Jody Scott (Jan 13, 1923- Dec 24, 2007 ) was an award-winning American writer whose novels garnered extensive critical and peer acclaim though most of her works remained unpublished during her lifetime. Scott was a satirist who employed speculative and mainstream fiction to critique society and question the nature of reality. Her scifi series The Benaroya Chronicles (consisting of the novels Passing for Human, I, Vampire and Devil-May-Care) became cult classics of feminist satire in the 1980’s and were widely praised for their hilarity and originality.
Passing for Human
When a dolphin-like alien comes to Earth disguised in a female human body, it sets the stage for a wild feminist romp that outstranges Stranger in a Strange Land. “The pace of the story never lets up, yet it finds room for serious contemplation of humanity’s woes. The style is easy, with an edge of noir. The central character is a bit of a tough girl which, mixed with her naivety about humans, makes for an intriguing and likeable character. Especially as she (in common with the other aliens) inhabits bodies she has chosen from Earth culture – Brenda Starr, Emma Peel, and Virginia Woolf. Who could not like that, especially the final scenes in which Virginia Woolf is involved in a running gun battle.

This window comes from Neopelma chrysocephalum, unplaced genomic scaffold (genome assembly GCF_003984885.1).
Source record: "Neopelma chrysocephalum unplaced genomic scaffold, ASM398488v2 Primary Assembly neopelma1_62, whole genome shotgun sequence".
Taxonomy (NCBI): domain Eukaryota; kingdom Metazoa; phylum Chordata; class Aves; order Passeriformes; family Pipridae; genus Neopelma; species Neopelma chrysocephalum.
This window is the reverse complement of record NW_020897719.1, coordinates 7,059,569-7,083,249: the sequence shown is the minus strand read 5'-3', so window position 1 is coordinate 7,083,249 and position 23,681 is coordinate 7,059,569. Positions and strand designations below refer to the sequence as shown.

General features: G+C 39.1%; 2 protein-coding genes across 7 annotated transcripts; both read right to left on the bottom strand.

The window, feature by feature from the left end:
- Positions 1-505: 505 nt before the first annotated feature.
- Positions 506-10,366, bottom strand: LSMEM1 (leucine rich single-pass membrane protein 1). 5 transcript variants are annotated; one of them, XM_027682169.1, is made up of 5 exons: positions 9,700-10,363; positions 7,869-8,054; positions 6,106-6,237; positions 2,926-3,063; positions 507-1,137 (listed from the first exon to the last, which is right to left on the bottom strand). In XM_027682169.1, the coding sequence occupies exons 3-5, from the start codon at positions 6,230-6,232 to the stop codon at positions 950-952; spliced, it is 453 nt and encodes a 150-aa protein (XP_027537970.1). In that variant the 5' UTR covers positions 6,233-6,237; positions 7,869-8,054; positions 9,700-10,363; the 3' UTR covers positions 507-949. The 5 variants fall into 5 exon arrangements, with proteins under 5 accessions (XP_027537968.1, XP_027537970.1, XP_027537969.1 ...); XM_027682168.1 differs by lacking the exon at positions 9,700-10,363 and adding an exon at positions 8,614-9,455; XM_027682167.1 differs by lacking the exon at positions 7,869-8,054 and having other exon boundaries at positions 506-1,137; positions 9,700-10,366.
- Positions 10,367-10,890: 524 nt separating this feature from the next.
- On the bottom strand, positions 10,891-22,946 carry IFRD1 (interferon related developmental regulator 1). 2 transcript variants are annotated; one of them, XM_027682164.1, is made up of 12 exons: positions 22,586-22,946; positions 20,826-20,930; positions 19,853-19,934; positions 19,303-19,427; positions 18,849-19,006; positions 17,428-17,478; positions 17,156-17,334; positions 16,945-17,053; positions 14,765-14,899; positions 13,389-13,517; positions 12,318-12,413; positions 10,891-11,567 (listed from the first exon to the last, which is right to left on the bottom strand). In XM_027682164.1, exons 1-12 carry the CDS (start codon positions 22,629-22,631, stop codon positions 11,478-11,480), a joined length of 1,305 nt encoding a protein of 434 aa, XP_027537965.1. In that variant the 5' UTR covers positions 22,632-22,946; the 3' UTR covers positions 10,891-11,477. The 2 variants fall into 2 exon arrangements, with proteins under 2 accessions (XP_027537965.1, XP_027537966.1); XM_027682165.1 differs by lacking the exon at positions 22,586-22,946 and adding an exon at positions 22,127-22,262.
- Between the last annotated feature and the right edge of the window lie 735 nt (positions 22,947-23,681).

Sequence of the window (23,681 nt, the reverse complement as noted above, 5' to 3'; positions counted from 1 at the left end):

How do you explain a zen parable, how explain a mind-bendingly unconventional but logistically correct view of ‘reality’ in a story? I just try everything I can think up and sometimes it works, sometimes it doesn’t
A prime test for madness and paranoia is called ‘insurance.’ If a species has ‘insurance,’ it is patently doomed. Only a toylike, salivating, pent-up bunch of gruntlings could conceive of such a sociopathic type of gambling.